To celebrate Queen Elizabeth’s 70th birthday in Britain, she will be encouraged to plant trees on the throne as part of a plan to build a greener country in honor of her seven decades of service.
The 94-year-old, who has reigned for the longest period in British history, is set to mark his platinum jubilee in February 2022.
The government is planning a four-day celebration in the summer, with an additional public holiday, with tree-planting milestones, according to an announcement on Sunday.
Dubbed “the Queen’s Green Canopy,” the charity-funded project will encourage communities, schools, councils and zamindars to plant native trees to help the environment and make local areas greener.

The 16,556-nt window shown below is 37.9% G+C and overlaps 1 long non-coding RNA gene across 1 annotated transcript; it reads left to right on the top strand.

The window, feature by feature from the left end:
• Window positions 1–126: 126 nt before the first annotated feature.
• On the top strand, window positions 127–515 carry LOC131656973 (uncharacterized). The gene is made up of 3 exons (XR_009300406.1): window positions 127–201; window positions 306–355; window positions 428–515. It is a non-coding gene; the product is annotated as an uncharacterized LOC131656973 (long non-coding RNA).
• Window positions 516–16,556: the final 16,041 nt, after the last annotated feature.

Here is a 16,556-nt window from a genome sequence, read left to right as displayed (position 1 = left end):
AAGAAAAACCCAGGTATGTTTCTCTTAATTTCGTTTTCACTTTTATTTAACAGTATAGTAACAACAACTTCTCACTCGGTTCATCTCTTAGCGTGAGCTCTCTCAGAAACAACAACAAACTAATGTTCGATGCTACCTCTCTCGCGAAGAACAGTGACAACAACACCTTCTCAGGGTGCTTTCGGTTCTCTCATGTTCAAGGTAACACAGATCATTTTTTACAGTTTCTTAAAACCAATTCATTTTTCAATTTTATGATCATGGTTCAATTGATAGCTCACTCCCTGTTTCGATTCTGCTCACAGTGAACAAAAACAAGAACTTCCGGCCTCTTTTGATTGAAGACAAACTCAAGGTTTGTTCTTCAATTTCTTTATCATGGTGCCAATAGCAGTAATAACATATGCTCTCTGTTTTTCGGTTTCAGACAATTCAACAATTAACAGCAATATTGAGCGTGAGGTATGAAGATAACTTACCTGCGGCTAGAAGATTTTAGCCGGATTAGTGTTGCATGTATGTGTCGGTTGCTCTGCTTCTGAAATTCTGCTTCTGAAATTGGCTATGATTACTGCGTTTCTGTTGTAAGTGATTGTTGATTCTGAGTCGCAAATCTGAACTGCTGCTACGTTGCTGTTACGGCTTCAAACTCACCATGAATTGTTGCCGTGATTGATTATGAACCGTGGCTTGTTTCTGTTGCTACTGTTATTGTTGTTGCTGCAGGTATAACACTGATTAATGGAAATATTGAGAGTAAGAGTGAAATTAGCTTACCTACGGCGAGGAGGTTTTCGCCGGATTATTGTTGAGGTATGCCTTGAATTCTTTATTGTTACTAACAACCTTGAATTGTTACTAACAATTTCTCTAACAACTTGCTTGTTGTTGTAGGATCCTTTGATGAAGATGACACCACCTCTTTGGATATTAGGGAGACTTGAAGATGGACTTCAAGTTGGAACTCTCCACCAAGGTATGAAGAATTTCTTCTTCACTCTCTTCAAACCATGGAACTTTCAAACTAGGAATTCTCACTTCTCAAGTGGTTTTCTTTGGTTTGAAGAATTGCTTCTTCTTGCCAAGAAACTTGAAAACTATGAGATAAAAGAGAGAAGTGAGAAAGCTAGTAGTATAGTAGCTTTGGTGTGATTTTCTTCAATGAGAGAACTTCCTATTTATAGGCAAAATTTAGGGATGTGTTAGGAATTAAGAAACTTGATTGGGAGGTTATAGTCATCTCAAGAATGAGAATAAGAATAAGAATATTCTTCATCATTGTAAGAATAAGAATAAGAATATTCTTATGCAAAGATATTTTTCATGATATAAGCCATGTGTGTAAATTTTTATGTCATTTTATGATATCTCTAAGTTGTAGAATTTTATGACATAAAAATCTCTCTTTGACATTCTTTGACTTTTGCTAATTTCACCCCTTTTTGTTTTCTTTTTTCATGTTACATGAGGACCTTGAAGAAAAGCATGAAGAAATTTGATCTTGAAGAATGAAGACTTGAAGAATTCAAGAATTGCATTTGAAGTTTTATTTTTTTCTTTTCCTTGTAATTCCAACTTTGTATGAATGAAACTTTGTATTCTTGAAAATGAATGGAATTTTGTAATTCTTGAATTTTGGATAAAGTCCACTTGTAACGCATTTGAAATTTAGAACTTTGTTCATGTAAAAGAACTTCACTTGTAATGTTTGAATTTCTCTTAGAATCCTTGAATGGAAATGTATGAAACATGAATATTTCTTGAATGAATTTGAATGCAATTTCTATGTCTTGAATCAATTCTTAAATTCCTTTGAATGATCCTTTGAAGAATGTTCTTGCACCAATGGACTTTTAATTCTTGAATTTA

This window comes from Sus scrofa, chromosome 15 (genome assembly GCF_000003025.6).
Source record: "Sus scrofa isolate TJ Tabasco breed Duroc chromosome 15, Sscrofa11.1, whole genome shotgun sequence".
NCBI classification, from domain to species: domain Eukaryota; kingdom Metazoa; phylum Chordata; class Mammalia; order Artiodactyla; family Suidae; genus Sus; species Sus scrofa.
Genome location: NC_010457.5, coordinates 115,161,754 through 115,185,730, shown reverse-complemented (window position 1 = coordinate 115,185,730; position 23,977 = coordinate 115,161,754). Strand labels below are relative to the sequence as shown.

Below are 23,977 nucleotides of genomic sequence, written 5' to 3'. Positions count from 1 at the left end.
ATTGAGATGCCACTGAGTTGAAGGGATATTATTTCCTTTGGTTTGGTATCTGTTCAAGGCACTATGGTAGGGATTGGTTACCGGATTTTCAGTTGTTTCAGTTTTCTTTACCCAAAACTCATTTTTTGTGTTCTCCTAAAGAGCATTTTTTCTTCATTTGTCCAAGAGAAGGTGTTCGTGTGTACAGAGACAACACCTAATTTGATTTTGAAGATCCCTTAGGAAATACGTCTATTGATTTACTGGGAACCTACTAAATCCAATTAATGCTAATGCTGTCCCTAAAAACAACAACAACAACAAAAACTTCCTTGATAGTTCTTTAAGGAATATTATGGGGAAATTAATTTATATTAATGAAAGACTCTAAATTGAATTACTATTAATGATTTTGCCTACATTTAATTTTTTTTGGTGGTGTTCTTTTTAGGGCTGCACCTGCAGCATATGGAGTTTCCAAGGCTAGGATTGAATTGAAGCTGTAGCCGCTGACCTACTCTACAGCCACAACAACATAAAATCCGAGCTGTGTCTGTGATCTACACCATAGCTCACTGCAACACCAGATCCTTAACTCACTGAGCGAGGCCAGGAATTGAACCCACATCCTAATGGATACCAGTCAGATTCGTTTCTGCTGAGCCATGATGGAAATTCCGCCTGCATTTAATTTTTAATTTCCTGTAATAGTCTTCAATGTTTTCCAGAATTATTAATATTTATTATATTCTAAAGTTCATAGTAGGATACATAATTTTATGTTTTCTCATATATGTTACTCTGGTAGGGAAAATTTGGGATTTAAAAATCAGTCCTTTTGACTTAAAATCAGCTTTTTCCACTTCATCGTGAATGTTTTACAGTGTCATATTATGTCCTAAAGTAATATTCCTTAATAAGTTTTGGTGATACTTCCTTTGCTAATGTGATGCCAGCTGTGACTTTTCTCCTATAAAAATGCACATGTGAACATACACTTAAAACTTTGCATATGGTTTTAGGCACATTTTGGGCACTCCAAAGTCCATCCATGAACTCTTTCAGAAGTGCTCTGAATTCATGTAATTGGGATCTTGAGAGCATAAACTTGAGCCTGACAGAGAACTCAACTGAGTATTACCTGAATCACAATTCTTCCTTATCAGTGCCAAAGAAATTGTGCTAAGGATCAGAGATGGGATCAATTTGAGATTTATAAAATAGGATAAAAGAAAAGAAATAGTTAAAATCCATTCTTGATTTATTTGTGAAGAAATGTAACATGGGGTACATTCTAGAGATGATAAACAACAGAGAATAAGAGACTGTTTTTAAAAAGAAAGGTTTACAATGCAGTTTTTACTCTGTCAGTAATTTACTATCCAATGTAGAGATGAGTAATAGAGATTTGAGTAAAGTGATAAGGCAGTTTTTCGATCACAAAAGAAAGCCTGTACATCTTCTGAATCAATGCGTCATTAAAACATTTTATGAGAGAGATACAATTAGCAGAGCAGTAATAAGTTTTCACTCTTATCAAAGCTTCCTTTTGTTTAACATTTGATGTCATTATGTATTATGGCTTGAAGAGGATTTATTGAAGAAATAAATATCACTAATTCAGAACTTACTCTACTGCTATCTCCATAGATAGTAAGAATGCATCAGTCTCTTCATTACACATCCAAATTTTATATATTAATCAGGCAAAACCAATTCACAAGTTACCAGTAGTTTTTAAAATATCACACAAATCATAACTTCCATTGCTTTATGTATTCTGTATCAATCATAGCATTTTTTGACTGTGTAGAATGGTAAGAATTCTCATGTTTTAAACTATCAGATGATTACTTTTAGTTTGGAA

Prime Minister Boris Johnson said health crises and epidemics have reminded people of the importance of nature and green spaces, and that trees can transform communities in the face of climate change.
“As we celebrate Her Majesty’s incredible 70 years of service, I encourage everyone to follow this plan and ‘plant a jubilee tree,’” said Johnson.
Charities Cool Earth and The Woodland Trust said planting the trees would create a special gift for the Emperor, who planted more than 1,500 trees around the world during his reign.
Elizabeth, the current longest and longest reigning monarch in the world, became queen on February 6, 1952, following the death of her father, King George VI.
The British royal family has campaigned for a host of environmental issues, with Elizabeth’s son Prince Charles speaking for decades about the impact of climate change and the importance of conservation, and her grandson, Prince William, also assumed the post. Was.
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